Discussion in 'Tennis Tips/Instruction' started by 2ndServe, Feb 5, 2012.
I hit the ball ok but my footwork is just very poor.
dont stop moving your feet
Pretty simple, but "move your feet" is pretty vague.
Overexaggerate moving your feet, always staying on your toes when waiting for the ball and never standing flat footed when you're not hitting the shot. This worked for me. Split stepping when your opponent hits the ball is crucial, too, because split stepping too late causes rushed footwork.
I would say put extra focus on making sure to land your split step at the moment your opponent makes contact with the ball. When I feel slow reacting it is usually me lagging, even if just a little, with my split step. It allows me to better see the direction of the ball off the opponents racket because I am more intensely watching the ball longer for the timing of the split thus am able to be more aggressive with the first step in the direction of the ball and that sharpness tends to carry over into positioning myself to hit the ball.
so basically, not stopping the movement of your feet
I struggle with the same problem. My natural inclination is to hit the ball and stand flat-footed like I'm waiting for a bus. To remedy this, I've been trying to split step every time my opponent hits the ball, especially during the warm up. I also occasionally "play points in my mind" and visualize the way my feet should move. It's helped a little but my footwork still sucks and will until I get my knee problem fixed (my left vmo is not firing and good footwork hurts).
But, like I said, that is way too vague to solve a problem. Moving your feet can be interpreted in many ways, and I sought to provide a specific explanation. It's similar to a player who hits an inconsistent forehand - you can't just tell him or her to be more consistent.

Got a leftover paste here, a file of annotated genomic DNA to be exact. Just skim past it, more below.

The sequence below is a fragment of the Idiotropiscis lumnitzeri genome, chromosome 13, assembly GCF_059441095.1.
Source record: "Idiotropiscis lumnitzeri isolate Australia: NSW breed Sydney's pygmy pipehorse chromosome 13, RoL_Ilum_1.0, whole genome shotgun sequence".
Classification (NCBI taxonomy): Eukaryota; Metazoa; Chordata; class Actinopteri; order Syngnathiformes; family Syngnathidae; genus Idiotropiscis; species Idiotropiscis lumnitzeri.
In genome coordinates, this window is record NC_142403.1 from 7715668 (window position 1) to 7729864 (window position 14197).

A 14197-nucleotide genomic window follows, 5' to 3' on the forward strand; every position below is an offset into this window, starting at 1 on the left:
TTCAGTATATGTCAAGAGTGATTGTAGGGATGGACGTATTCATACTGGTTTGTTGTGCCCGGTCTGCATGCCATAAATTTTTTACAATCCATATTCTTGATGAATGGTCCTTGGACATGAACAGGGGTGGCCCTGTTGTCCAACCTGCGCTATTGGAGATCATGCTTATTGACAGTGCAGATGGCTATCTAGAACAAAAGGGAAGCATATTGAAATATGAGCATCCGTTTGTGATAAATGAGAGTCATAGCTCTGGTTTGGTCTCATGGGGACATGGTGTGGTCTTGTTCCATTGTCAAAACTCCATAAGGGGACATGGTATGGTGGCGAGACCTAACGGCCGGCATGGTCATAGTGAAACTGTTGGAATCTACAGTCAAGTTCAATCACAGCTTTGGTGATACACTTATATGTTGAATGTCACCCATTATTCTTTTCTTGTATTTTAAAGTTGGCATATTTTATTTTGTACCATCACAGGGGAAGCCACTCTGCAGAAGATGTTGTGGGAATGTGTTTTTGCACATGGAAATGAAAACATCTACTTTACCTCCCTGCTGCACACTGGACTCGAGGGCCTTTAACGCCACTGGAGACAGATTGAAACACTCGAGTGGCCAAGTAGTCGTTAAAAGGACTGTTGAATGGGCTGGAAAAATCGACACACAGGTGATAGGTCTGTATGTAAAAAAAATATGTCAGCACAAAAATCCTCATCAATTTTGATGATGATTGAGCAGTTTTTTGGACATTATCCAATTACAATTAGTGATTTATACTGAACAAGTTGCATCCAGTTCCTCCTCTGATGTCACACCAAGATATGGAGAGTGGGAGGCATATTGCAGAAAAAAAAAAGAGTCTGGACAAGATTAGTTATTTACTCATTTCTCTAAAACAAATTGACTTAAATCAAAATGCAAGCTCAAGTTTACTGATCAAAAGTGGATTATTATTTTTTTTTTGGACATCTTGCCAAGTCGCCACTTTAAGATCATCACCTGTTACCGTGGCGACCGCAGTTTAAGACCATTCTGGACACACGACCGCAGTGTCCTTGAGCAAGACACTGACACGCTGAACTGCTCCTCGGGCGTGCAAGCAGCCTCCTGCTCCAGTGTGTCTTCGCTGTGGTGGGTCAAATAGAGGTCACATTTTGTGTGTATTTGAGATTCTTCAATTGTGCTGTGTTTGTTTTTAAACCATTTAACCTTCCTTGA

Problem i have is i often forget to move my feet. especially in between points. How do i remind myself during the match ?
Well we often see Andy Murray hitting his thighs and screaming when he wants to remind himself to move his feet. I wouldn't suggest this drastic method, but typically when I go into a mach I have a select few things that I constantly think of, like a to-do list. For example, I will tell myself frequently throughout a match (between points, changeovers, before I serve,) "Move your feet, hug the baseline, and hit through the ball!"
Having a few things in mind doesn't really distract me, but instead helps me. If it's fresh in my mind, muscle control and memory then can click in and help me out during the points where I'm more focused on the ball.
Thank you. like the move your feet, hit thru the ball part. What about a Sticky note on the racket to tell you to move your feet.
Buy yourself a heart rate monitor set it up to beep when your pulse drops below 65%-70% of your max HR and don't let it beep
Some times it's actually a visual problem. Since your vision decreases when you are moving say to 20/100 people like to be still so they track the ball better. Try to snap yourself out of it and just do something. Turn, get to the general area of the ball even if you don't know exactly where it is going.
"Don't stare. Prepare!"
No sense in trying to defend your advice. Inspector's was far more specific. The OP could lay on the ground wiggling his toes. That's moving his feet too, but does it help?